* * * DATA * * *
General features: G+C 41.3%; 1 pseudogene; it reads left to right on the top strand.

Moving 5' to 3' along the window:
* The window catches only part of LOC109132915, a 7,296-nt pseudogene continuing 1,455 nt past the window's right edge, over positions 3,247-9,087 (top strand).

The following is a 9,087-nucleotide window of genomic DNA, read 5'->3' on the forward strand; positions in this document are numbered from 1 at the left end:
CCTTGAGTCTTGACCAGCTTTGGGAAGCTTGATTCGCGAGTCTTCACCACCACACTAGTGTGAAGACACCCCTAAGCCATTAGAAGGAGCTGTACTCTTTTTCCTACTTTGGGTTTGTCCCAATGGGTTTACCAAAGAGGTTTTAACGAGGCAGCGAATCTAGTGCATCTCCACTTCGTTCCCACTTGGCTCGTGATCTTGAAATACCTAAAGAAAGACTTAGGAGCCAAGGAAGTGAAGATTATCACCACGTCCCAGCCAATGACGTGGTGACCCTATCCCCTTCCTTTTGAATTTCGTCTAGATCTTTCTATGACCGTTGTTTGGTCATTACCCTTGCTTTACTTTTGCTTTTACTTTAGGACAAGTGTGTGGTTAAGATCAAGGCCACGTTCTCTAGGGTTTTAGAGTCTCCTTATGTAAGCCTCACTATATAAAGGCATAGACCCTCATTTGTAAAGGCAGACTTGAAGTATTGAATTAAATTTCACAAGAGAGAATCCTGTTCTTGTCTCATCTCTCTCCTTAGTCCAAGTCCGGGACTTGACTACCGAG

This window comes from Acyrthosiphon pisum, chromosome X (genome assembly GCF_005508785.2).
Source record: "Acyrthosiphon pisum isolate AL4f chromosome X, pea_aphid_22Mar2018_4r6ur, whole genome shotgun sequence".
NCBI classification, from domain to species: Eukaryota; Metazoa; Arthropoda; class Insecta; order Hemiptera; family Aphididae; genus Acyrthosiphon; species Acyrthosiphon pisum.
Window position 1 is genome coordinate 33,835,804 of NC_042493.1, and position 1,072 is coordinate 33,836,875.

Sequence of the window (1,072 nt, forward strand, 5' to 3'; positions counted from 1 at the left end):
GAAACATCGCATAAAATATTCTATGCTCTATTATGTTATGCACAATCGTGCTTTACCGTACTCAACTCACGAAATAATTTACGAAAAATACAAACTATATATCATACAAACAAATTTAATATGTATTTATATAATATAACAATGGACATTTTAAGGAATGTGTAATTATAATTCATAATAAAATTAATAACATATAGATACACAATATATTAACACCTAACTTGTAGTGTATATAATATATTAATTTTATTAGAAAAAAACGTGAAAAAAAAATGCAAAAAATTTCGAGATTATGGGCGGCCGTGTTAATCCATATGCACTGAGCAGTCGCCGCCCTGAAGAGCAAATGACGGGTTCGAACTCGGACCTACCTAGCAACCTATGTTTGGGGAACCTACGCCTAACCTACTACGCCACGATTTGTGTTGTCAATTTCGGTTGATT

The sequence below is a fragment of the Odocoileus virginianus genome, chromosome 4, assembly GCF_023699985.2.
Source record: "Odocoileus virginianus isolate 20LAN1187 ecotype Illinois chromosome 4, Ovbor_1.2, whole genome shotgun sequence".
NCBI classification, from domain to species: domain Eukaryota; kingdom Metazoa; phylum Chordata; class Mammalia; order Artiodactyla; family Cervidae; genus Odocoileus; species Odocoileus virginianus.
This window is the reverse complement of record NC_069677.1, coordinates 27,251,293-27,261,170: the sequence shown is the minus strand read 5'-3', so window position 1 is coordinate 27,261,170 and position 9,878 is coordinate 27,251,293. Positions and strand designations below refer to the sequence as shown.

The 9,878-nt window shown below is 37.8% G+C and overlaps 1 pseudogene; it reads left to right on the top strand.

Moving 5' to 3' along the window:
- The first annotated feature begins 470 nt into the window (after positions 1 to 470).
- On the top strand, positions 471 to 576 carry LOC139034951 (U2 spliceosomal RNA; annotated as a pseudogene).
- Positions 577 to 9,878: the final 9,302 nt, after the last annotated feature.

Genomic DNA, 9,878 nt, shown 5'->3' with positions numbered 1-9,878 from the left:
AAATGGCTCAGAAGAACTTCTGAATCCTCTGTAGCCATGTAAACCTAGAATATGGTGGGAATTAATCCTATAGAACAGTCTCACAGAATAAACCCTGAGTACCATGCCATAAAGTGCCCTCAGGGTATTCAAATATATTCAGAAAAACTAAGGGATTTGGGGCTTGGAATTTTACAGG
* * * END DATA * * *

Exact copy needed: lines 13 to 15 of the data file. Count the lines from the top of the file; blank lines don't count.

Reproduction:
Source record: "Odocoileus virginianus isolate 20LAN1187 ecotype Illinois chromosome 4, Ovbor_1.2, whole genome shotgun sequence".
NCBI classification, from domain to species: domain Eukaryota; kingdom Metazoa; phylum Chordata; class Mammalia; order Artiodactyla; family Cervidae; genus Odocoileus; species Odocoileus virginianus.
This window is the reverse complement of record NC_069677.1, coordinates 27,251,293-27,261,170: the sequence shown is the minus strand read 5'-3', so window position 1 is coordinate 27,261,170 and position 9,878 is coordinate 27,251,293. Positions and strand designations below refer to the sequence as shown.